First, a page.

What We’re Reading: Option B+, Drug Treatment Regimens, and an AIDS-Free Generation
By Chelsea Bailey | July 5, 2013
This week, we’re learning all about the World Health Organization (WHO)’s new guidelines for preventing and treating HIV, released this week at the International AIDS Society Conference in Kuala Lumpur, Malaysia. Read the Los Angeles Times’ take on the science behind the new guidelines, and what New York Times journalists think the guidelines might mean for the donor landscape. We’re also reading a new Story of Hope from Lesotho about a wife and mother who took charge of her health.
EGPAF – “Frequently Asked Questions: The New World Health Organization’s HIV/AIDS Treatment Guidelines” EGPAF’s Senior Director of Global Technical Policy and Partnerships Dr. Christian Pitter offers highlights from the new WHO guidelines in this FAQ. Dr. Pitter breaks down the differences between Options A, B, and B+, and discusses how the new guidelines will affect prevention of mother-to-child transmission (PMTCT) efforts and the treatment of pediatric HIV.
Los Angeles Times – Start HIV Drug Therapy earlier, says World Health Organization Los Angeles Times science reporter Brad Balukjian delves into the medical rationale behind the WHO’s new guidelines in this piece for the Times’ “Science Now” blog. Balukjian writes that lowering the threshold for intervention will mean nearly three quarters of the people infected with HIV will now have access to care and treatment. Sustained ARV intervention over a lifetime will lower the amount of infection present and reduce the risk of transmission.
New York Times – “W.H.O Issues Guidelines for Earlier H.I.V. Treatment” – This piece highlights the new treatment guidelines’ effects on the donor landscape. The Times writes that the new guidelines are foremost a “compromise between how much the world could do to suppress the epidemic if money were no object, and how much donor countries are willing to pay for.” The article goes on to summarize reactions throughout the health nongovernmental organization (NGO) community to the guidelines.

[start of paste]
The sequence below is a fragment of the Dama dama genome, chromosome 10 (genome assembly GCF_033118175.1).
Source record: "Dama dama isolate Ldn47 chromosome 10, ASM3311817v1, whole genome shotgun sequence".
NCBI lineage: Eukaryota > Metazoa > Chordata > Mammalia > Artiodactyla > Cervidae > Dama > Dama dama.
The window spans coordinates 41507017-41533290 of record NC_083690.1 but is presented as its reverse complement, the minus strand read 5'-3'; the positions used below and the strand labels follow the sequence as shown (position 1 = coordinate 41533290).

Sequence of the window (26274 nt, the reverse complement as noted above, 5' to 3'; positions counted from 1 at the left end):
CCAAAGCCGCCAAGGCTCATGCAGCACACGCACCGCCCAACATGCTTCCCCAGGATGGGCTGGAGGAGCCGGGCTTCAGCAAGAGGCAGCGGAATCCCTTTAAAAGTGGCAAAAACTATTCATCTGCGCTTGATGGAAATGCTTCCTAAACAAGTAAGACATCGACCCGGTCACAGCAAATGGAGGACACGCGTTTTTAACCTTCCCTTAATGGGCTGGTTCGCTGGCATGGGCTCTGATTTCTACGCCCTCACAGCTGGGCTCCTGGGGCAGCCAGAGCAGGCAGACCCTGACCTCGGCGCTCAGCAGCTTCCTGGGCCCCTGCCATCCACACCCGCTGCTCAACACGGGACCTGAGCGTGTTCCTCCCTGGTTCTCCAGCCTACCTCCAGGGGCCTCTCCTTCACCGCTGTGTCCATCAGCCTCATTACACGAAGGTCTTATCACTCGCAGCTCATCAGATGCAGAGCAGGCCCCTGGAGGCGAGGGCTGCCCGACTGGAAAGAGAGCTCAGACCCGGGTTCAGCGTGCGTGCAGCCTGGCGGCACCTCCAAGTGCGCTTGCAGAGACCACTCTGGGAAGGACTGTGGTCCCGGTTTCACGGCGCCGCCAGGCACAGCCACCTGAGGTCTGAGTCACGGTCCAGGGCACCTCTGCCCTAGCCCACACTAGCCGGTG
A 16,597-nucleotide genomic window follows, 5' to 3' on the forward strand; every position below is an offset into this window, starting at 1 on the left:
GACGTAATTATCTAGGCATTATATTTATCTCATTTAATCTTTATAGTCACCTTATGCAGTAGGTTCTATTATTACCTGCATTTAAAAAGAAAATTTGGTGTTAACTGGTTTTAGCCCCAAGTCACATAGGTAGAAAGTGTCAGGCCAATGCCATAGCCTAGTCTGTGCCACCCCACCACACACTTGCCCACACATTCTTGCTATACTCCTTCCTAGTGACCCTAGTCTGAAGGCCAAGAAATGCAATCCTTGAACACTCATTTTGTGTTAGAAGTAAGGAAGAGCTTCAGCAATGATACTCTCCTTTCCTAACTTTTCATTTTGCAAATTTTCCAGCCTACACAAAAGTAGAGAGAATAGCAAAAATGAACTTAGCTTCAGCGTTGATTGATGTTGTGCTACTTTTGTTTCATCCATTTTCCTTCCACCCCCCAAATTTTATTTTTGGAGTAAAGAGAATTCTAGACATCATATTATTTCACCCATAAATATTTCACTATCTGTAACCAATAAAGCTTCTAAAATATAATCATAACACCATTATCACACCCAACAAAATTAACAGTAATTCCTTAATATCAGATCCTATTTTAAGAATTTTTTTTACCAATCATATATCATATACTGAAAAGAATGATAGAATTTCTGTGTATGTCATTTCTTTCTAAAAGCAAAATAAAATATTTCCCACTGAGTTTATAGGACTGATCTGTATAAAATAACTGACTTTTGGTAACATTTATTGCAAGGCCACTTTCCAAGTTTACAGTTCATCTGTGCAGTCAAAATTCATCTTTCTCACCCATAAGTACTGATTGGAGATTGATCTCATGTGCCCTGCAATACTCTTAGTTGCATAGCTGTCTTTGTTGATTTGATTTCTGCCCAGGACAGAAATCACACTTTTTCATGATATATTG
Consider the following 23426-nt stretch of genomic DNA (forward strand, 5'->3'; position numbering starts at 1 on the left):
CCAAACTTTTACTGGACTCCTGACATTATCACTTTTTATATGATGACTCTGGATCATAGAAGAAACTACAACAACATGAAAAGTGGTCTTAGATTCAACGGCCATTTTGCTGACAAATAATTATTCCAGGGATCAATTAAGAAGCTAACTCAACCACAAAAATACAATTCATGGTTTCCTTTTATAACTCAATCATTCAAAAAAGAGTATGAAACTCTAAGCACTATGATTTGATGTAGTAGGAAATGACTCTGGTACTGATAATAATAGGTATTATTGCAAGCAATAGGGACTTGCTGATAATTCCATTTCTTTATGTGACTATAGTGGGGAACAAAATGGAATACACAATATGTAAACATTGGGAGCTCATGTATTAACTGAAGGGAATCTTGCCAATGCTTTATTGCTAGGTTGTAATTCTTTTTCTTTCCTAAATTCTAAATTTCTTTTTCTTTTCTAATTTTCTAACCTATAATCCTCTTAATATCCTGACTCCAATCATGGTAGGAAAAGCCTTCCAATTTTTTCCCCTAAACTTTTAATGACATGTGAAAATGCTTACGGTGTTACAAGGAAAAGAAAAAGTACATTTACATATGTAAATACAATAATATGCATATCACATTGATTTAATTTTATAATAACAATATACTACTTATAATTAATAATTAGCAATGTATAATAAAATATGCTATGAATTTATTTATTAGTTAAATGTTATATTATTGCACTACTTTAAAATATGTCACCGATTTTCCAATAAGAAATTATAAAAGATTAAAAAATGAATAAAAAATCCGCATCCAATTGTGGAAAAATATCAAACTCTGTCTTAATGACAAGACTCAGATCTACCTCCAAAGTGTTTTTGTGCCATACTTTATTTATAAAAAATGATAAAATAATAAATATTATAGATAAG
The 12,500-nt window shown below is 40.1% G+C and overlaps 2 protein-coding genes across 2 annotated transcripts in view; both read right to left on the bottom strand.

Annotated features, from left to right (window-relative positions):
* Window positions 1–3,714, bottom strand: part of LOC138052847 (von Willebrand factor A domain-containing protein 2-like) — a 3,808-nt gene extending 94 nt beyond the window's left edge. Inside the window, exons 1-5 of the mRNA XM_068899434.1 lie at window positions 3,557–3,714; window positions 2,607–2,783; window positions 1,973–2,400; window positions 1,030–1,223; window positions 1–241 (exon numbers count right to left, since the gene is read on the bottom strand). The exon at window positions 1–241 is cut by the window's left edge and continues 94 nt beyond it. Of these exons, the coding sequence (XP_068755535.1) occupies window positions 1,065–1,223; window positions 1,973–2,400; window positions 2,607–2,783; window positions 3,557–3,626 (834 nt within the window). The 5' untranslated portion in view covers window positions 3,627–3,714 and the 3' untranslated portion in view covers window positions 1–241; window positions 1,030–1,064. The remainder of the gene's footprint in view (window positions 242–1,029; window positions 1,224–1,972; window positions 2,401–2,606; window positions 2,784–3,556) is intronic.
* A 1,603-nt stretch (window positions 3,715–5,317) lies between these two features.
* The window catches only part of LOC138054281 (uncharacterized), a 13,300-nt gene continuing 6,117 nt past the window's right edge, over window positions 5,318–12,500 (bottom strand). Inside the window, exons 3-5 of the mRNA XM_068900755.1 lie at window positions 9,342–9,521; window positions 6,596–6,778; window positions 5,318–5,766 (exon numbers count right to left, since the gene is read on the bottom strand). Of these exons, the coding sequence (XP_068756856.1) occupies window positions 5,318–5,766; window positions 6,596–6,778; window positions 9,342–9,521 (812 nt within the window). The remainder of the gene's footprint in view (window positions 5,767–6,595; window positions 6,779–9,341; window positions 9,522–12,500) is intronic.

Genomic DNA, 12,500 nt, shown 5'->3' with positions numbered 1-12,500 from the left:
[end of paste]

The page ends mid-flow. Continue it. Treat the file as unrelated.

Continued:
CNN – “Opinion: An AIDS-Free Generation is within sight” In this CNN Op/Ed, U.S. Global AIDS Coordinator Ambassador Eric Goosby reflects on his 30-year career as an infectious disease specialist, dealing with HIV/AIDS at its peak in the 1980s, and charting the progress that’s been made toward the elimination of the disease throughout the developing world. “Today, as President Obama makes this historic trip to Africa, we are at a point where an AIDS-free generation is within sight,” Goosby says.
EGPAF – “Putting disclosure at the forefront in HIV/AIDS: ‘The power of a loving husband’ ” This month’s Story of Hope is from Lesotho, and tells how one loving husband encouraged his HIV-positive wife to re-initiate ART for her own health and the health of their children. After hiding their HIV status from her doctors and friends, M’e Mapelaelo and her husband Ntate were devastated to learn that their daughter, Motselisi, was HIV positive. But after receiving care and treatment for pediatric HIV at a local hospital, Motselisi’s health began to improve and her family decided to become proactive about their HIV status. Read to learn the steps M’e Mapelaelo and her husband Ntate took to ensure that their second child was born HIV-free.
Keep a Child Alive – “EGPAF Ambassador Cristina Pena Blogs from Africa” – This week, EGPAF Foundation Ambassador Cristina Pena joined Keep a Child Alive at a UNAIDS meeting focused on children living with HIV in Malawi. Cristina has been blogging about her experience in Malawi for Keep a Child Alive. We’re so proud of Cristina and her continued advocacy on behalf of children living with HIV. Follow the link to read Cristina’s blogs from her time in Malawi.
Chelsea Bailey is Communications Assistant for the Foundation, based in Washington, D.C.